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Treating cardiac myxomas: a 16-year Chinese single-center study

Lin, Yiyun; Xiao, Jian; Chen, Jian; Hong, Jiang; Peng, Hao; Kang, Bo; Wu, Lihui; Wang, Zhinong

Journal of Cardiovascular Medicine: January 2016 - Volume 17 - Issue 1 - p 44–53
doi: 10.2459/JCM.0000000000000114
Cardiac tumors
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Aims Currently, myxoma is the most common type of primary cardiac tumor diagnosed. This article describes the experience over the past 16 years with cases of cardiac myxoma in Chinese patients and elucidated the differences between solid and papillary myxomas.

Methods The clinical details of 68 patients with cardiac myxomas who underwent surgery between January 1996 and January 2012 at our center were retrospectively analyzed.

Results The left atrium was the primary tumor site in 88% of the patients included in this study. The most common implant site was the interatrial septum (69%), especially for patients with solid tumors. Common clinical symptoms included dyspnea and palpitation, whereas embolic events occurred in 12 patients. Myxoma resection involved a midline sternotomy utilizing cardiopulmonary bypass. According to pathological classification, solid myxomas were present in 28 patients (47%), whereas papillary myxomas were detected in 40 patients (53%). In the solid group, arrhythmias and a larger tumor volume were more common. Correspondingly, in 97.4 ± 2.5% of cases, secondary surgery was not needed after 10 years. Overall, the actuarial survival for patients undergoing surgical excision of myxoma was 98.4 ± 1.6% at 5 years and 96.0 ± 2.8% at 10 years.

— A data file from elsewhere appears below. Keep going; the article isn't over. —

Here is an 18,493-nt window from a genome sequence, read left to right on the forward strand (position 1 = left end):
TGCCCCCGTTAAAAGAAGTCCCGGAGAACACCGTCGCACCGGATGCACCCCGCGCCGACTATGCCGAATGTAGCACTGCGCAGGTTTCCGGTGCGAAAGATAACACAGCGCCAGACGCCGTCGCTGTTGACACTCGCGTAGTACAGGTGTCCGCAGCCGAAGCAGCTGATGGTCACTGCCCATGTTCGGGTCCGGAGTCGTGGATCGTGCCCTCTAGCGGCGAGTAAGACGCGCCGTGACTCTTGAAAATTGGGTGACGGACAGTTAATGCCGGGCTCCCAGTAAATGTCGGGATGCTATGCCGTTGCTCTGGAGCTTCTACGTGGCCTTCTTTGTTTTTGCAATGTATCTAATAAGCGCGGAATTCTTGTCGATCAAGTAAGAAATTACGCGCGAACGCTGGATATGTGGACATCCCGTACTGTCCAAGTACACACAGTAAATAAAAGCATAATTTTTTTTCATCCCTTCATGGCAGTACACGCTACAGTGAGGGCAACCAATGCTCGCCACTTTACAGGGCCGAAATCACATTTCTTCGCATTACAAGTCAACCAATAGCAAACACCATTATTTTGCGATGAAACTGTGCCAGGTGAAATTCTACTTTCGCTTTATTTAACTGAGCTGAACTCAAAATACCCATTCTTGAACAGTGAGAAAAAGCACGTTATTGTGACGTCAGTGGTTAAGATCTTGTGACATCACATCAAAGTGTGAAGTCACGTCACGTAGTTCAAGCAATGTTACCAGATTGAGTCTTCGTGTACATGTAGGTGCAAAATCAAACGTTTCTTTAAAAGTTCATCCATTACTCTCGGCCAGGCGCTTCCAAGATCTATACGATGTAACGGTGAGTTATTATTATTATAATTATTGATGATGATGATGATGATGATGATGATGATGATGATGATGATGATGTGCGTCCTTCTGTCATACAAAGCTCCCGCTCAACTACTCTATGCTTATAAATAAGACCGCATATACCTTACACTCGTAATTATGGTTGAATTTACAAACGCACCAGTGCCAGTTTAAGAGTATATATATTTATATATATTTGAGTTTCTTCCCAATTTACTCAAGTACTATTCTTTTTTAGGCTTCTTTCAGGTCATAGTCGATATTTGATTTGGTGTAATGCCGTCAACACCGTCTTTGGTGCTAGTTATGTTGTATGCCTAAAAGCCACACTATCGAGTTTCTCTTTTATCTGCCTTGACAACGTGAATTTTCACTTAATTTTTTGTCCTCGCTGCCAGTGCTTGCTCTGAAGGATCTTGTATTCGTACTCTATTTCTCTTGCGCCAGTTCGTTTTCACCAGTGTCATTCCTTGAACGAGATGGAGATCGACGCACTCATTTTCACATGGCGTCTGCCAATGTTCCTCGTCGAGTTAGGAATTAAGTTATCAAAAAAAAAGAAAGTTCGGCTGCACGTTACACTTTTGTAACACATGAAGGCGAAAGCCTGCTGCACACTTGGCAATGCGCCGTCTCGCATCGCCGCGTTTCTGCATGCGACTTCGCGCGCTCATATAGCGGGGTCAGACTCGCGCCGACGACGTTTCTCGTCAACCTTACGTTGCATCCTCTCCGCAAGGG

Conclusion Solid myxomas were associated with more arrhythmias, a larger tumor volume, implantation in the interatrial septum, and a need for concomitant surgery compared with papillary myxomas. Further studies should determine whether serum or histological markers could be routinely used in combination with echocardiograms, MRI and computed tomography for the predictions of recurrent myxomas during annual follow-up examinations.

aGeneral Hospital of Beijing Military Command, Nanmencang, Beijing

bChangzheng Hospital, Second Military Medical University, Fengyang Road, Shanghai, China

*Yiyun Lin and Jian Xiao contributed equally to this article.

Correspondence to Zhinong Wang, Department of Cardiothoracic Surgery, Changzheng Hospital, Fengyang Road #415, Shanghai 200003, China Tel: +86 021 81885706; fax: +86 021 81885706; e-mail: wangzn007@163.com

Received 18 January, 2013

Revised 26 March, 2014

Accepted 27 March, 2014

© 2016 Italian Federation of Cardiology. All rights reserved.